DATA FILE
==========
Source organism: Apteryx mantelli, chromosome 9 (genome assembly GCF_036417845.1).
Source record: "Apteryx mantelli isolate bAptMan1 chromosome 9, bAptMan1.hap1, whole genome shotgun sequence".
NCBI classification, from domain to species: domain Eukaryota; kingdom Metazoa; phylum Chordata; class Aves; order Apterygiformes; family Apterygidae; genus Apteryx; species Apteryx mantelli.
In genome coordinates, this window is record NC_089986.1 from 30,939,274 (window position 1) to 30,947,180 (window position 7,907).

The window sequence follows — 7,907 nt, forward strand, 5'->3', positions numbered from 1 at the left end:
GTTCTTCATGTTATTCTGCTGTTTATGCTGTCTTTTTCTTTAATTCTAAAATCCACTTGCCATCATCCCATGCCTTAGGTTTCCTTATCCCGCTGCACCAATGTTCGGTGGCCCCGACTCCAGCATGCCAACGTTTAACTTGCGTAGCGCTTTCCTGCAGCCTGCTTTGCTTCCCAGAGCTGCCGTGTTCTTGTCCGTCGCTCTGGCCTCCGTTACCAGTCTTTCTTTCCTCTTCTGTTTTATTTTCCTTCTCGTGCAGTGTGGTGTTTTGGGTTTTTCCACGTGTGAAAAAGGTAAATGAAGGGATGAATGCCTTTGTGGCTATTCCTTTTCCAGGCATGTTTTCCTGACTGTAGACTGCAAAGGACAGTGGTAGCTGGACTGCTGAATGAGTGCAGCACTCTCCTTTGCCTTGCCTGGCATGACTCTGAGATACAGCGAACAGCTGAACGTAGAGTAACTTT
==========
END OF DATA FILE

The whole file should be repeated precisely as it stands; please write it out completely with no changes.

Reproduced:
Source organism: Apteryx mantelli, chromosome 9 (genome assembly GCF_036417845.1).
Source record: "Apteryx mantelli isolate bAptMan1 chromosome 9, bAptMan1.hap1, whole genome shotgun sequence".
NCBI classification, from domain to species: domain Eukaryota; kingdom Metazoa; phylum Chordata; class Aves; order Apterygiformes; family Apterygidae; genus Apteryx; species Apteryx mantelli.
In genome coordinates, this window is record NC_089986.1 from 30,939,274 (window position 1) to 30,947,180 (window position 7,907).

The window sequence follows — 7,907 nt, forward strand, 5'->3', positions numbered from 1 at the left end:
GTTCTTCATGTTATTCTGCTGTTTATGCTGTCTTTTTCTTTAATTCTAAAATCCACTTGCCATCATCCCATGCCTTAGGTTTCCTTATCCCGCTGCACCAATGTTCGGTGGCCCCGACTCCAGCATGCCAACGTTTAACTTGCGTAGCGCTTTCCTGCAGCCTGCTTTGCTTCCCAGAGCTGCCGTGTTCTTGTCCGTCGCTCTGGCCTCCGTTACCAGTCTTTCTTTCCTCTTCTGTTTTATTTTCCTTCTCGTGCAGTGTGGTGTTTTGGGTTTTTCCACGTGTGAAAAAGGTAAATGAAGGGATGAATGCCTTTGTGGCTATTCCTTTTCCAGGCATGTTTTCCTGACTGTAGACTGCAAAGGACAGTGGTAGCTGGACTGCTGAATGAGTGCAGCACTCTCCTTTGCCTTGCCTGGCATGACTCTGAGATACAGCGAACAGCTGAACGTAGAGTAACTTT